Format

Send to

Choose Destination
Psychiatr Serv. 2017 Nov 1;68(11):1098-1100. doi: 10.1176/appi.ps.201700128. Epub 2017 Oct 2.

No-Show Rates When Phone Appointment Reminders Are Not Directly Delivered.

Author information

1
Dr. Teo and Dr. Dobscha are with the Department of Psychiatry, Oregon Health & Science University (OHSU), Portland, and with the Health Services Research and Development Service (HSR&D) Center to Improve Veteran Involvement in Care, Veterans Affairs (VA) Portland Health Care System, Portland, Oregon. Mr. Forsberg is with the Seattle Epidemiologic Research and Information Center, VA Puget Sound Health Care System, Seattle. He is also with the HSR&D Center to Improve Veteran Involvement in Care, VA Portland Health Care System, where Ms. Marsh and Dr. Saha are affiliated. Dr. Saha is also with the Department of Internal Medicine, OHSU.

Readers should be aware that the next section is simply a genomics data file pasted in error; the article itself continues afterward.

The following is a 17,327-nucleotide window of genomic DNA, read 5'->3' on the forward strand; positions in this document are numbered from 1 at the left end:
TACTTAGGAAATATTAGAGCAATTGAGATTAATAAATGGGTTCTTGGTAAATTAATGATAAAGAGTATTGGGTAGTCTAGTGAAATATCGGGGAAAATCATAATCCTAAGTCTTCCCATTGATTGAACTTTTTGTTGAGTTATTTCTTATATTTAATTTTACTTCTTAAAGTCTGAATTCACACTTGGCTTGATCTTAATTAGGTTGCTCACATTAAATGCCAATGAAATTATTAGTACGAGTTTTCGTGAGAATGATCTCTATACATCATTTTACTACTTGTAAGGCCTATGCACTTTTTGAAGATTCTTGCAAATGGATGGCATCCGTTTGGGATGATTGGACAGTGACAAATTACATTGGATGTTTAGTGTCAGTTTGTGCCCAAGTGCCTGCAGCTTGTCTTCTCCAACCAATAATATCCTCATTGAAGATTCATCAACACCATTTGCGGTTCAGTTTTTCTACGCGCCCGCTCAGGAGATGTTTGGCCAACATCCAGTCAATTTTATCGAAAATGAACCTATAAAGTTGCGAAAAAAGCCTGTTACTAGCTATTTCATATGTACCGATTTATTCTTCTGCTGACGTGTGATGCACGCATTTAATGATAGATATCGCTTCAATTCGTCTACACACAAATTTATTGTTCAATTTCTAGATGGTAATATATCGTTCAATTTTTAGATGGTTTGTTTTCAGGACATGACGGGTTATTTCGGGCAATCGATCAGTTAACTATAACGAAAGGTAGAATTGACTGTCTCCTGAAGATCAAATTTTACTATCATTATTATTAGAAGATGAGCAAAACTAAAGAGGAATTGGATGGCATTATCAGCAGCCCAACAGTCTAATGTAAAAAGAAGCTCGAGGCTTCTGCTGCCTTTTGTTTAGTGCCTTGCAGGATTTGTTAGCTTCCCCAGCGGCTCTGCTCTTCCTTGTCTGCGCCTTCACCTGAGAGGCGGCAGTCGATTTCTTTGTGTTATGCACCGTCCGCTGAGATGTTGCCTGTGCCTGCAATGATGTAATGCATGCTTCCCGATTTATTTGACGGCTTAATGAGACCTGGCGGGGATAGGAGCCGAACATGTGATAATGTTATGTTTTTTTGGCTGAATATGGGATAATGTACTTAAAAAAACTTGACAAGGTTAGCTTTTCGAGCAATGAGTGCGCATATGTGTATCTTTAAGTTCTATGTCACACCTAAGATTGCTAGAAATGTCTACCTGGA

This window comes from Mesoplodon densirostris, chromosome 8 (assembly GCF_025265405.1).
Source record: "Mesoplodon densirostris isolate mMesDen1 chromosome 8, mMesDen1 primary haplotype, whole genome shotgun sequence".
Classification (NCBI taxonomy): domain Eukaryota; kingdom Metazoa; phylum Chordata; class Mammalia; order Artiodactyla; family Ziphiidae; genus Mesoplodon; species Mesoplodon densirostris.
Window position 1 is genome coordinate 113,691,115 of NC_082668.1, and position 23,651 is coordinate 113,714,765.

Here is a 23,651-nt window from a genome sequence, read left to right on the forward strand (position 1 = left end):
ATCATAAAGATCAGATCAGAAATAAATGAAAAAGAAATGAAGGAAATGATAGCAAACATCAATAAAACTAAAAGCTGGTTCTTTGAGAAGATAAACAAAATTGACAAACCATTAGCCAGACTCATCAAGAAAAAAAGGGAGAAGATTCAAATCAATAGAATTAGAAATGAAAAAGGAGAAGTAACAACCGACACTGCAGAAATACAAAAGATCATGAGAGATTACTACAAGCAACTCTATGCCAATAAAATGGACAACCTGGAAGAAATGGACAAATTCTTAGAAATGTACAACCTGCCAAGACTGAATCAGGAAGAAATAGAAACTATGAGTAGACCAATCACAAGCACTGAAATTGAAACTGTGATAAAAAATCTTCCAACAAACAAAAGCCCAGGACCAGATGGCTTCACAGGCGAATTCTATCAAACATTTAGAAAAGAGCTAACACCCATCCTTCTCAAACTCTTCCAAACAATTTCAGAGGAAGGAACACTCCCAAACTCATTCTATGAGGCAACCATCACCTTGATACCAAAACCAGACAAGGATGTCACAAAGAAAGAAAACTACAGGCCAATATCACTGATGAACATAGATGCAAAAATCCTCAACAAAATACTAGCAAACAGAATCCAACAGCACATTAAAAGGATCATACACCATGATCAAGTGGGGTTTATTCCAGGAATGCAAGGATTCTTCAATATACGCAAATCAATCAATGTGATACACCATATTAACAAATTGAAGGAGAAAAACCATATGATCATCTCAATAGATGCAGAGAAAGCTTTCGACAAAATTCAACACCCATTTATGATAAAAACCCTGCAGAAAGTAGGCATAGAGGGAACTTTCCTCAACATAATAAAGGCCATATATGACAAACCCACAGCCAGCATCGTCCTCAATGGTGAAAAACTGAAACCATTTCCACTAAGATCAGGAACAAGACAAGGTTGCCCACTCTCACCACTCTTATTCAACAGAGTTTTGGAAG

Abstract

Promoting patient engagement in treatment and reducing frequency of missed appointments result in higher value through both improved outcomes and improved efficiency. For this reason, continuous quality improvement (CQI) efforts to increase engagement are important in service operations. This column illustrates the results of a CQI study to determine the impact of method of delivery of phone appointment reminders on attendance rates for a cohort of 250 primary care patients with depression. Results indicated that the type of reminder had a significant impact on attendance. Live reminders had the lowest no-show rate (3%), then message or voice mail reminders (24%) and no answer (39%). These findings illustrate the value of CQI efforts for even such basic interventions as appointment reminders. Appointment attendance rates were considerably higher when there was a live contact. CQI efforts related to reminders therefore may benefit from rapid change cycles that incorporate monitoring of the type of reminder delivery and that continuously seek better strategies for engagement.

KEYWORDS:

No-show; PDSA; Primary care; Quality improvement; Veterans issues

PMID:
28967322
DOI:
10.1176/appi.ps.201700128
[Indexed for MEDLINE]

Supplemental Content

Full text links

Icon for Atypon
Loading ...
Support Center